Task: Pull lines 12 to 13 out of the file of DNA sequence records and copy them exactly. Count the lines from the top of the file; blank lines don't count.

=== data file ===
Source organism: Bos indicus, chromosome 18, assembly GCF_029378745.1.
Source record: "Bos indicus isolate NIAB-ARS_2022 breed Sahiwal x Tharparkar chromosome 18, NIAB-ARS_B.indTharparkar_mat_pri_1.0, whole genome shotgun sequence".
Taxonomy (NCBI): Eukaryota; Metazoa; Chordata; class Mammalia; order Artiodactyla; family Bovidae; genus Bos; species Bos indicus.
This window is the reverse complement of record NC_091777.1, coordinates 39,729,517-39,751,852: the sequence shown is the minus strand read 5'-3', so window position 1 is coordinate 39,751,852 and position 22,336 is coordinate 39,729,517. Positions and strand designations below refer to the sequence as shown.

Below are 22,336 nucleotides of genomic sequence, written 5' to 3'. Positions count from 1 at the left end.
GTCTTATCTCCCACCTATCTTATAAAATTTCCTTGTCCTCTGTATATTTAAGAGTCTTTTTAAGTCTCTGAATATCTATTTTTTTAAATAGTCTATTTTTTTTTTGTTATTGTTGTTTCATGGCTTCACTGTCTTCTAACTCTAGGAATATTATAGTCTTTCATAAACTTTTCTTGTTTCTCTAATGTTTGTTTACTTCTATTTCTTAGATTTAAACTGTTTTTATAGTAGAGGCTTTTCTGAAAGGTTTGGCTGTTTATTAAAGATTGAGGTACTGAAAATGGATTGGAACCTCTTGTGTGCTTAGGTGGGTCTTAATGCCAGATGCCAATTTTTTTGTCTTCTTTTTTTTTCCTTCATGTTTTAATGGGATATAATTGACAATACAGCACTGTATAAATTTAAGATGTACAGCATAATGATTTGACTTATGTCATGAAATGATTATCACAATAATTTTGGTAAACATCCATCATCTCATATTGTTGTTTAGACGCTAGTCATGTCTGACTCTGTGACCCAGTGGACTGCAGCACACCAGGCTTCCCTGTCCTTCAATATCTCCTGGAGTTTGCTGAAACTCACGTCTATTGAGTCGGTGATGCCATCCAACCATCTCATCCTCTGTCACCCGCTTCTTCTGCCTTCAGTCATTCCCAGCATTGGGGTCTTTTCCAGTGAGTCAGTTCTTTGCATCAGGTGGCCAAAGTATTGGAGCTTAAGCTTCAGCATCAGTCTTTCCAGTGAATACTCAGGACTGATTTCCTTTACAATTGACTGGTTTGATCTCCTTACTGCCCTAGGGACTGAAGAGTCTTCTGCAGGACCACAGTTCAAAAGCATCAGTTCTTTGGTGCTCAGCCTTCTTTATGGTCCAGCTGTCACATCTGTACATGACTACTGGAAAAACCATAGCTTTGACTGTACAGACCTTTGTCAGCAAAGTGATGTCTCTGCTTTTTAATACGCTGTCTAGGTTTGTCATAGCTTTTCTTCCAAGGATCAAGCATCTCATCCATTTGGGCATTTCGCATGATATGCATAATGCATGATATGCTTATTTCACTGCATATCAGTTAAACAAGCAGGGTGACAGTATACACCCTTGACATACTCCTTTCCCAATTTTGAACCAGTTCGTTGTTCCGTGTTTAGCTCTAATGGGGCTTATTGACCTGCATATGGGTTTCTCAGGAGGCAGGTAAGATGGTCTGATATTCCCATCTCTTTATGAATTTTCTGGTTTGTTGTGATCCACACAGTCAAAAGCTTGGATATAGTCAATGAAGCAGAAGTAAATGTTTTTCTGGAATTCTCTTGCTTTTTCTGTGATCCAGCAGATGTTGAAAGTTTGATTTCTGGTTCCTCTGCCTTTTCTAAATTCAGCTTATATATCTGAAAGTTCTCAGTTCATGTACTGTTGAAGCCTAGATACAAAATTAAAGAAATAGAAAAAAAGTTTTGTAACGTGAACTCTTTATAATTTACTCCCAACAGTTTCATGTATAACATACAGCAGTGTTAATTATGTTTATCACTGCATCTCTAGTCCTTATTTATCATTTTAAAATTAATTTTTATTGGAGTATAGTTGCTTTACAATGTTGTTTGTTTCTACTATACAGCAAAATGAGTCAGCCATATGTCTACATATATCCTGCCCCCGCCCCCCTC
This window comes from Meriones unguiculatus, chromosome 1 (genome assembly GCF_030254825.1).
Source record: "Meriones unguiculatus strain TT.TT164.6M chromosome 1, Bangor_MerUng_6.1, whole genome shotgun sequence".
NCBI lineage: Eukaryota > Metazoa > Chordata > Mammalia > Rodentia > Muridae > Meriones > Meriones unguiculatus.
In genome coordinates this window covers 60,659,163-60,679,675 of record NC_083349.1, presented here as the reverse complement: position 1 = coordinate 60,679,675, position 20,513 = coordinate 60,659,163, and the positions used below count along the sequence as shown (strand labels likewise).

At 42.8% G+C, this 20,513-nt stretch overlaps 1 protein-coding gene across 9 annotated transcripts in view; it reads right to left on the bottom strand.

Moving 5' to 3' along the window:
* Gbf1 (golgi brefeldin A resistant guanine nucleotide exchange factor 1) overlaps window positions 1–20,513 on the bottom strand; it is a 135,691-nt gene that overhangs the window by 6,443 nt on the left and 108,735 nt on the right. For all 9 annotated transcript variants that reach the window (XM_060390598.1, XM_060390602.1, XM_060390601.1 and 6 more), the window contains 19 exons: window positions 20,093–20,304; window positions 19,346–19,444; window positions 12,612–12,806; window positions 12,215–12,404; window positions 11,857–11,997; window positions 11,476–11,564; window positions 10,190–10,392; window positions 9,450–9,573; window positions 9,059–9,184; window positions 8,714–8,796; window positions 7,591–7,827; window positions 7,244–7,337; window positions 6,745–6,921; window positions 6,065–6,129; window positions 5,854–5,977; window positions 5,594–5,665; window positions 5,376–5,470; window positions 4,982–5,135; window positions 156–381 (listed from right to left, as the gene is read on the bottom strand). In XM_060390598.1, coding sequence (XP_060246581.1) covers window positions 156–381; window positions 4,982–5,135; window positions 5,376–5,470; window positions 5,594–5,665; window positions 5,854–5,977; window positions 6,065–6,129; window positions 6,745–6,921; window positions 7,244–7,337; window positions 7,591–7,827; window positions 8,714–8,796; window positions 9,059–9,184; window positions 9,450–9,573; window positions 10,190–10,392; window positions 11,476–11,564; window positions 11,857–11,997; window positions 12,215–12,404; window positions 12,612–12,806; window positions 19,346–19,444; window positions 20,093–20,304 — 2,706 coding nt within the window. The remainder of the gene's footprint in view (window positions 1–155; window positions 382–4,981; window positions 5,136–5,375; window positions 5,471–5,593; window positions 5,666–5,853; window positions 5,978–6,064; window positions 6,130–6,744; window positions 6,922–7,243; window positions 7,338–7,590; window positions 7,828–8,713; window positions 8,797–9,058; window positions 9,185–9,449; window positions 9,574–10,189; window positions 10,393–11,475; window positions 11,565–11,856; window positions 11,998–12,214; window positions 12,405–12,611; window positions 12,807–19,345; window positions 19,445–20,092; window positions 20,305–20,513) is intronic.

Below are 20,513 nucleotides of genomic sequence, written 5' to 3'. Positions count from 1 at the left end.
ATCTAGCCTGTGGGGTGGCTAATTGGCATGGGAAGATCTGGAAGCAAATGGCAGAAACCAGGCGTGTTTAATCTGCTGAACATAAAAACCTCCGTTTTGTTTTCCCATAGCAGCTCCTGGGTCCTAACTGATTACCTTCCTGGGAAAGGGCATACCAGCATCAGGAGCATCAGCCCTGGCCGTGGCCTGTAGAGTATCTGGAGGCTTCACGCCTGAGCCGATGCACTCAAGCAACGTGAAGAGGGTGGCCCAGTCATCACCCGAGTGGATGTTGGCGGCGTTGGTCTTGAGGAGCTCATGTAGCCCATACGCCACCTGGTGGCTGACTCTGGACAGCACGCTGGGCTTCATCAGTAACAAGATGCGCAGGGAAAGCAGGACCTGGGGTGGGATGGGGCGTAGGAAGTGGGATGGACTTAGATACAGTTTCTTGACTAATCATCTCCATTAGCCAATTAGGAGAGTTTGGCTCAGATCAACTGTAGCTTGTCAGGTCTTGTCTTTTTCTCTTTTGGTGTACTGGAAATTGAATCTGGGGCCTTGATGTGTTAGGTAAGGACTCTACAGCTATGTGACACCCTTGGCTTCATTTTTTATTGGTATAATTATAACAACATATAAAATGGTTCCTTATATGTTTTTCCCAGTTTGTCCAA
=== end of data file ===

Moving 5' to 3' along the window:
* Gbf1 (golgi brefeldin A resistant guanine nucleotide exchange factor 1) overlaps window positions 1–20,513 on the bottom strand; it is a 135,691-nt gene that overhangs the window by 6,443 nt on the left and 108,735 nt on the right. For all 9 annotated transcript variants that reach the window (XM_060390598.1, XM_060390602.1, XM_060390601.1 and 6 more), the window contains 19 exons: window positions 20,093–20,304; window positions 19,346–19,444; window positions 12,612–12,806; window positions 12,215–12,404; window positions 11,857–11,997; window positions 11,476–11,564; window positions 10,190–10,392; window positions 9,450–9,573; window positions 9,059–9,184; window positions 8,714–8,796; window positions 7,591–7,827; window positions 7,244–7,337; window positions 6,745–6,921; window positions 6,065–6,129; window positions 5,854–5,977; window positions 5,594–5,665; window positions 5,376–5,470; window positions 4,982–5,135; window positions 156–381 (listed from right to left, as the gene is read on the bottom strand). In XM_060390598.1, coding sequence (XP_060246581.1) covers window positions 156–381; window positions 4,982–5,135; window positions 5,376–5,470; window positions 5,594–5,665; window positions 5,854–5,977; window positions 6,065–6,129; window positions 6,745–6,921; window positions 7,244–7,337; window positions 7,591–7,827; window positions 8,714–8,796; window positions 9,059–9,184; window positions 9,450–9,573; window positions 10,190–10,392; window positions 11,476–11,564; window positions 11,857–11,997; window positions 12,215–12,404; window positions 12,612–12,806; window positions 19,346–19,444; window positions 20,093–20,304 — 2,706 coding nt within the window. The remainder of the gene's footprint in view (window positions 1–155; window positions 382–4,981; window positions 5,136–5,375; window positions 5,471–5,593; window positions 5,666–5,853; window positions 5,978–6,064; window positions 6,130–6,744; window positions 6,922–7,243; window positions 7,338–7,590; window positions 7,828–8,713; window positions 8,797–9,058; window positions 9,185–9,449; window positions 9,574–10,189; window positions 10,393–11,475; window positions 11,565–11,856; window positions 11,998–12,214; window positions 12,405–12,611; window positions 12,807–19,345; window positions 19,445–20,092; window positions 20,305–20,513) is intronic.